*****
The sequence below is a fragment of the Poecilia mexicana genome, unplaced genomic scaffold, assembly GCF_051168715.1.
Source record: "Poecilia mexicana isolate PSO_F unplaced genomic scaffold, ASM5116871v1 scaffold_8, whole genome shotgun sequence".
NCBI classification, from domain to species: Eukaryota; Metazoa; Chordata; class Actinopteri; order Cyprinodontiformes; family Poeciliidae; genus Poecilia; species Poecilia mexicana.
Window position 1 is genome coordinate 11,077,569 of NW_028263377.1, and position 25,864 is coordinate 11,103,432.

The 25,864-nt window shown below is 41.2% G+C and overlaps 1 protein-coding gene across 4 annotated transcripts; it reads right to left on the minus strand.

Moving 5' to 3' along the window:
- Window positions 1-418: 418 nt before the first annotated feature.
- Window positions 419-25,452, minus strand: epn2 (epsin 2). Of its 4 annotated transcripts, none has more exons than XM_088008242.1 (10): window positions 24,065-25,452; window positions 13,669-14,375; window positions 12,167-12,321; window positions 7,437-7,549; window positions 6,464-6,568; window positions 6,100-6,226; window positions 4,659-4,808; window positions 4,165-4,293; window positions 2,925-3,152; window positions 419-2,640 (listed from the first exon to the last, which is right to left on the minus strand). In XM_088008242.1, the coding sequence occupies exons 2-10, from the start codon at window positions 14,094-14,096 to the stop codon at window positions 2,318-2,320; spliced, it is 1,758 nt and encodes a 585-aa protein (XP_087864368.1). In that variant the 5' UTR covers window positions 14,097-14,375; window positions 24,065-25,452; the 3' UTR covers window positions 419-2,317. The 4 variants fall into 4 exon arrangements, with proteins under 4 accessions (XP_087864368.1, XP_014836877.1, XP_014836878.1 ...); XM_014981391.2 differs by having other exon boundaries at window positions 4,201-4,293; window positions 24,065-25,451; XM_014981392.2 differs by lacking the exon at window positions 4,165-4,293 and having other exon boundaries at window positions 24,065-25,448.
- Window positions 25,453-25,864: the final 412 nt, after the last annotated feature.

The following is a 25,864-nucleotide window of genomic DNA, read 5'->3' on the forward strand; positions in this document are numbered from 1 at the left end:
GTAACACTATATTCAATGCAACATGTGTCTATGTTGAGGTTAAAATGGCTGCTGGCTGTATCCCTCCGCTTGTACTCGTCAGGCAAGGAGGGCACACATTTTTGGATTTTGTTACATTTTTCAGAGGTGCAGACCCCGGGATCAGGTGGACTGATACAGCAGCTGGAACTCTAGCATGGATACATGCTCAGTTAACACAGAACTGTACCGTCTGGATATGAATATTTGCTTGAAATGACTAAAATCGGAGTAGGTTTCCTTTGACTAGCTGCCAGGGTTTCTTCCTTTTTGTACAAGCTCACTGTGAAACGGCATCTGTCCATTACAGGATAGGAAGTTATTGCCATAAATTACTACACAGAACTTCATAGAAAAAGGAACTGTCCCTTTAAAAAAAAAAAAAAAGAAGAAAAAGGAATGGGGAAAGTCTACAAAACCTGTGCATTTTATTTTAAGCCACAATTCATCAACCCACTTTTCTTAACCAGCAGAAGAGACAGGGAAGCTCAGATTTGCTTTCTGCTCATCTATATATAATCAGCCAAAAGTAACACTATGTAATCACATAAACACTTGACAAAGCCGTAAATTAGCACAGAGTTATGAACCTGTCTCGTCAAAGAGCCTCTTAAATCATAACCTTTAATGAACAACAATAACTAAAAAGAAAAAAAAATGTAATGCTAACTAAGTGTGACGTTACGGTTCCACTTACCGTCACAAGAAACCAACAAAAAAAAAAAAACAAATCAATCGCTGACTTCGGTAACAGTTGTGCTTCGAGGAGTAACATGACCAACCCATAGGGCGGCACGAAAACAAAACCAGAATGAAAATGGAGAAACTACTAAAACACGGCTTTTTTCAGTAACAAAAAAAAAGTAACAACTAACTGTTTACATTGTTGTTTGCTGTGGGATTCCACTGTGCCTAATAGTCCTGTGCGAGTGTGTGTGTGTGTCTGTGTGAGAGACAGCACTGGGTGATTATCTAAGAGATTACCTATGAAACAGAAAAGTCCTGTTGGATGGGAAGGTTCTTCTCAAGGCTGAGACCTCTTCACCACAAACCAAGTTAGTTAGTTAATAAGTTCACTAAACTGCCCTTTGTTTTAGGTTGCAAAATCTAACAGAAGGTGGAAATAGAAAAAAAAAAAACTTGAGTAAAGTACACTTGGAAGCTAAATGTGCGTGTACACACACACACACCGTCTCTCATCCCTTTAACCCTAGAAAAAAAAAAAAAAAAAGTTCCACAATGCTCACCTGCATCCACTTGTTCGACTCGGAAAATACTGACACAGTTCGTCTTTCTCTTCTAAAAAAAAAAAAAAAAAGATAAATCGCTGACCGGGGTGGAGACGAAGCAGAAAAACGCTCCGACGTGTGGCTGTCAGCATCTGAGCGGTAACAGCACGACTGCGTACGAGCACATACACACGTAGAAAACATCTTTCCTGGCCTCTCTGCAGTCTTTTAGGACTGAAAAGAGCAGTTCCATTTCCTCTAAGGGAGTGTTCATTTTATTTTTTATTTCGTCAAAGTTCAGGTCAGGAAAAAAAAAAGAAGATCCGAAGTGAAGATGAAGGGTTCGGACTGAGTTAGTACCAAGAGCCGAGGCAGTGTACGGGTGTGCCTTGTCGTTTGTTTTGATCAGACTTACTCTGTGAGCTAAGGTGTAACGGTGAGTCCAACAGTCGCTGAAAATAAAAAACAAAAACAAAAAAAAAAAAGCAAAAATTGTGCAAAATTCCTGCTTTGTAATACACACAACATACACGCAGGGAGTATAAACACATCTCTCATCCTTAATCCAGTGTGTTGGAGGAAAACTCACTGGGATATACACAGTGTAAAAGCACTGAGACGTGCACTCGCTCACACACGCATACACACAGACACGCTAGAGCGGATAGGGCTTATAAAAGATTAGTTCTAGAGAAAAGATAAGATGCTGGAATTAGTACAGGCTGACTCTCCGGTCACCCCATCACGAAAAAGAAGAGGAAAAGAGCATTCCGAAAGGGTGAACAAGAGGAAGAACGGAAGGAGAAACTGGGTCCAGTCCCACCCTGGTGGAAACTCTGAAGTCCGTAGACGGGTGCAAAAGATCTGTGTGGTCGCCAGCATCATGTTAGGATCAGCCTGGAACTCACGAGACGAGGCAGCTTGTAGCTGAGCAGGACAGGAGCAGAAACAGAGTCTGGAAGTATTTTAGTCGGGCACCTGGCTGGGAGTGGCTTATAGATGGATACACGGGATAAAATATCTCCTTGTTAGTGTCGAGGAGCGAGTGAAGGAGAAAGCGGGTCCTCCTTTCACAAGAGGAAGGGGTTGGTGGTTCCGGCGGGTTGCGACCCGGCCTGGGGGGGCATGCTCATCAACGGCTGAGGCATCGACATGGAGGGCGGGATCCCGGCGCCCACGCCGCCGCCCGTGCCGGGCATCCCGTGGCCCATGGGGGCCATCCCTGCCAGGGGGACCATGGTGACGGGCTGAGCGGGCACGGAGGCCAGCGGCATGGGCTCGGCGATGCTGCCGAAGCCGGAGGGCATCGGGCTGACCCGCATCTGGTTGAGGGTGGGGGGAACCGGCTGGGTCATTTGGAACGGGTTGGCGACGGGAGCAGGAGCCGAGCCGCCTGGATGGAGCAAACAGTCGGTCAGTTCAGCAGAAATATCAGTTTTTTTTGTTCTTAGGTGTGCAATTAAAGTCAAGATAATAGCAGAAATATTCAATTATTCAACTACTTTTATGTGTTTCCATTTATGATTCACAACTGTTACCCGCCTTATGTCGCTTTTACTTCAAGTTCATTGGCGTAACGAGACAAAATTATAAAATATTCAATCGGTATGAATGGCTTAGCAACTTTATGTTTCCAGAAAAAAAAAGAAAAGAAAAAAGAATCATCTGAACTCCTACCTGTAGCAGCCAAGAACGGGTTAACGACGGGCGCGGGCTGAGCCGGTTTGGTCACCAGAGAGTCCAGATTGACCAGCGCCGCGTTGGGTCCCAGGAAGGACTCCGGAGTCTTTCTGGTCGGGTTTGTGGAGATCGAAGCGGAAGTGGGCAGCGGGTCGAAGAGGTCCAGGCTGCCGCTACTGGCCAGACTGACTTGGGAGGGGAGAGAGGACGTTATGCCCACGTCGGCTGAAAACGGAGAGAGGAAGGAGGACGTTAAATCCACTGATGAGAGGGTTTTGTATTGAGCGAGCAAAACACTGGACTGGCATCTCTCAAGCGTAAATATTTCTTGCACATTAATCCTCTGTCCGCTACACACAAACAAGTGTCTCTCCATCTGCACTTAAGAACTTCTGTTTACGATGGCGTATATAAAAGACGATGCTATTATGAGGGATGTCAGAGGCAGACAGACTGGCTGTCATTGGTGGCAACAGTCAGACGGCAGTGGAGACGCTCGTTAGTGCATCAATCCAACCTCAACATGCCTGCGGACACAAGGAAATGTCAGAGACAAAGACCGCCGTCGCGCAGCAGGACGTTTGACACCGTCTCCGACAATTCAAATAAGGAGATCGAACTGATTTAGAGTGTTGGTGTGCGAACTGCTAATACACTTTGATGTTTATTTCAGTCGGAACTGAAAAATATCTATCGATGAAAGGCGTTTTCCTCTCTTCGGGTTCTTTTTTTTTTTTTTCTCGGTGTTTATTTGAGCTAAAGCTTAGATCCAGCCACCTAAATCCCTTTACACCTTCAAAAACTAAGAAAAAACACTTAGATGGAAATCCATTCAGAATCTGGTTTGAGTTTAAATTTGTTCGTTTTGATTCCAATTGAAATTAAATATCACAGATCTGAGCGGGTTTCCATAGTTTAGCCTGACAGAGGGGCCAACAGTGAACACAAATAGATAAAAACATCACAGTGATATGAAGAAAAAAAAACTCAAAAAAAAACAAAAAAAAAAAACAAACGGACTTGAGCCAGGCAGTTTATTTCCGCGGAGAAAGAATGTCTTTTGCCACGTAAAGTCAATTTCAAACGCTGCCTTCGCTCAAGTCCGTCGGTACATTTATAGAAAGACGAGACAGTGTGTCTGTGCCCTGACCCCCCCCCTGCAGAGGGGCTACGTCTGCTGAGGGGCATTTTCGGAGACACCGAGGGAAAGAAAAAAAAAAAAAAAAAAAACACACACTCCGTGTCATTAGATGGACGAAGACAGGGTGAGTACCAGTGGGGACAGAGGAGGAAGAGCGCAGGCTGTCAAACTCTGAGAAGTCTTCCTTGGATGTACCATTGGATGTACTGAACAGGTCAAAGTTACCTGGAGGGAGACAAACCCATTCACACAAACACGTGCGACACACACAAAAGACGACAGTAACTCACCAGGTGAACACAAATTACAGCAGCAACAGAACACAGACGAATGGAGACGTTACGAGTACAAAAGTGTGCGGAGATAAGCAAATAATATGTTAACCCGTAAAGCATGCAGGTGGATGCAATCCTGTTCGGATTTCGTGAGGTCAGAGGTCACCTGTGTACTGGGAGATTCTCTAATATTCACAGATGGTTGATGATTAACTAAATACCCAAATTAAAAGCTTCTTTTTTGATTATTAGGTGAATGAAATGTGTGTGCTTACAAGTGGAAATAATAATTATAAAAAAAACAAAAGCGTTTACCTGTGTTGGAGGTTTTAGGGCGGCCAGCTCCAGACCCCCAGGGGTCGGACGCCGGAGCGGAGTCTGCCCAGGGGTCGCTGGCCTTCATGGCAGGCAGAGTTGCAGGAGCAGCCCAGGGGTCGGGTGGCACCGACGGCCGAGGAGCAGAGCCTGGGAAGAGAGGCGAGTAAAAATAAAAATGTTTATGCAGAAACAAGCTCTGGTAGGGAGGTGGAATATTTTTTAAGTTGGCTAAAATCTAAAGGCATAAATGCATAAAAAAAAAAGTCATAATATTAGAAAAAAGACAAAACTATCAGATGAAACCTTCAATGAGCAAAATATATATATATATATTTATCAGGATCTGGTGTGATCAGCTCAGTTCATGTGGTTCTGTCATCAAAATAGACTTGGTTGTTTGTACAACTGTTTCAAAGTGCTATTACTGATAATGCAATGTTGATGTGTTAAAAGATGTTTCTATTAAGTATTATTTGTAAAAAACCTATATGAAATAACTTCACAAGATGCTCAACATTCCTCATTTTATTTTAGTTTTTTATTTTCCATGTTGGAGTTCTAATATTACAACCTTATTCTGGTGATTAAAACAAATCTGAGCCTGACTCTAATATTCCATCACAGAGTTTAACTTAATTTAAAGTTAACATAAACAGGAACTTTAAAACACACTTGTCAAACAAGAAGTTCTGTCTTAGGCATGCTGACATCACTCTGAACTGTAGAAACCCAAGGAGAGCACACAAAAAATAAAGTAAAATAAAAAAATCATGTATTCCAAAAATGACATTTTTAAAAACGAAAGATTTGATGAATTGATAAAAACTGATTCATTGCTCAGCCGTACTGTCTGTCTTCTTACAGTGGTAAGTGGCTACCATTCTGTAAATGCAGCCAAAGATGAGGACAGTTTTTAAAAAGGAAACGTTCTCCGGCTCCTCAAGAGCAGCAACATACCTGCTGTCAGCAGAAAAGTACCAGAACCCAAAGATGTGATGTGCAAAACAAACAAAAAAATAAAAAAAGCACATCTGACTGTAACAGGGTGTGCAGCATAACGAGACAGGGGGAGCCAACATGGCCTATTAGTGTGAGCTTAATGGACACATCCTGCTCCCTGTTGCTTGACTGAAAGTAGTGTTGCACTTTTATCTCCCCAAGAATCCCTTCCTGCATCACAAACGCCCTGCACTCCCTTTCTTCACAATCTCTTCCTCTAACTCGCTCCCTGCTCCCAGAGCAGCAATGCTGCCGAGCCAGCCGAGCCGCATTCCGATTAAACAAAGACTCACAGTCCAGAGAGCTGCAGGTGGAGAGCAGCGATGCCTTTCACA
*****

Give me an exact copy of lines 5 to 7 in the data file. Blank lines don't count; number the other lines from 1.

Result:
The 25,864-nt window shown below is 41.2% G+C and overlaps 1 protein-coding gene across 4 annotated transcripts; it reads right to left on the minus strand.

Moving 5' to 3' along the window:
- Window positions 1-418: 418 nt before the first annotated feature.